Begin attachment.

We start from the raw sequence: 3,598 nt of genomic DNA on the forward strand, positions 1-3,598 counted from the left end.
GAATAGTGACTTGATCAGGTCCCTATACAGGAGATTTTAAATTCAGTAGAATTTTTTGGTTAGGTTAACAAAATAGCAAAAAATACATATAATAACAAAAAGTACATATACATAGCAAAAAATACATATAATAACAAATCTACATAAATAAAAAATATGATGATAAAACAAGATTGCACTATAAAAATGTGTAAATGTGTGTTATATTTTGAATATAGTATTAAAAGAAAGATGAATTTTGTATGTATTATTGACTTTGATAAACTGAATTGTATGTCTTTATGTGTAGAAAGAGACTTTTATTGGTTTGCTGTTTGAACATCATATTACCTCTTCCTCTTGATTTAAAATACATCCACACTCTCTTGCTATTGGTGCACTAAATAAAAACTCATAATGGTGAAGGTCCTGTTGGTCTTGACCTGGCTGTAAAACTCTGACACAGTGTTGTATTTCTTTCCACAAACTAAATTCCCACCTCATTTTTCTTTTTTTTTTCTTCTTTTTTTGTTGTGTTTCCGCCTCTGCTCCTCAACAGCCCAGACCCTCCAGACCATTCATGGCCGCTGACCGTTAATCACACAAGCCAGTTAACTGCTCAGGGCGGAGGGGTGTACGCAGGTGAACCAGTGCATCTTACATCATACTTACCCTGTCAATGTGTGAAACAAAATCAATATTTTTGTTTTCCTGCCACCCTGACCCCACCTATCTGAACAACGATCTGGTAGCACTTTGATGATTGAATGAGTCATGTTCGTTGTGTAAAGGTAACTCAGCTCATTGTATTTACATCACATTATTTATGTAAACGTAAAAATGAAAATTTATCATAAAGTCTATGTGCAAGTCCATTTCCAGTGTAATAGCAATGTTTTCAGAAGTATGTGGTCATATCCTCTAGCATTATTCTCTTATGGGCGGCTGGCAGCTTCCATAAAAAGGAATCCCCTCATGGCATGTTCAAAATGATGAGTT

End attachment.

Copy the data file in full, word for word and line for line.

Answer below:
We start from the raw sequence: 3,598 nt of genomic DNA on the forward strand, positions 1-3,598 counted from the left end.
GAATAGTGACTTGATCAGGTCCCTATACAGGAGATTTTAAATTCAGTAGAATTTTTTGGTTAGGTTAACAAAATAGCAAAAAATACATATAATAACAAAAAGTACATATACATAGCAAAAAATACATATAATAACAAATCTACATAAATAAAAAATATGATGATAAAACAAGATTGCACTATAAAAATGTGTAAATGTGTGTTATATTTTGAATATAGTATTAAAAGAAAGATGAATTTTGTATGTATTATTGACTTTGATAAACTGAATTGTATGTCTTTATGTGTAGAAAGAGACTTTTATTGGTTTGCTGTTTGAACATCATATTACCTCTTCCTCTTGATTTAAAATACATCCACACTCTCTTGCTATTGGTGCACTAAATAAAAACTCATAATGGTGAAGGTCCTGTTGGTCTTGACCTGGCTGTAAAACTCTGACACAGTGTTGTATTTCTTTCCACAAACTAAATTCCCACCTCATTTTTCTTTTTTTTTTCTTCTTTTTTTGTTGTGTTTCCGCCTCTGCTCCTCAACAGCCCAGACCCTCCAGACCATTCATGGCCGCTGACCGTTAATCACACAAGCCAGTTAACTGCTCAGGGCGGAGGGGTGTACGCAGGTGAACCAGTGCATCTTACATCATACTTACCCTGTCAATGTGTGAAACAAAATCAATATTTTTGTTTTCCTGCCACCCTGACCCCACCTATCTGAACAACGATCTGGTAGCACTTTGATGATTGAATGAGTCATGTTCGTTGTGTAAAGGTAACTCAGCTCATTGTATTTACATCACATTATTTATGTAAACGTAAAAATGAAAATTTATCATAAAGTCTATGTGCAAGTCCATTTCCAGTGTAATAGCAATGTTTTCAGAAGTATGTGGTCATATCCTCTAGCATTATTCTCTTATGGGCGGCTGGCAGCTTCCATAAAAAGGAATCCCCTCATGGCATGTTCAAAATGATGAGTT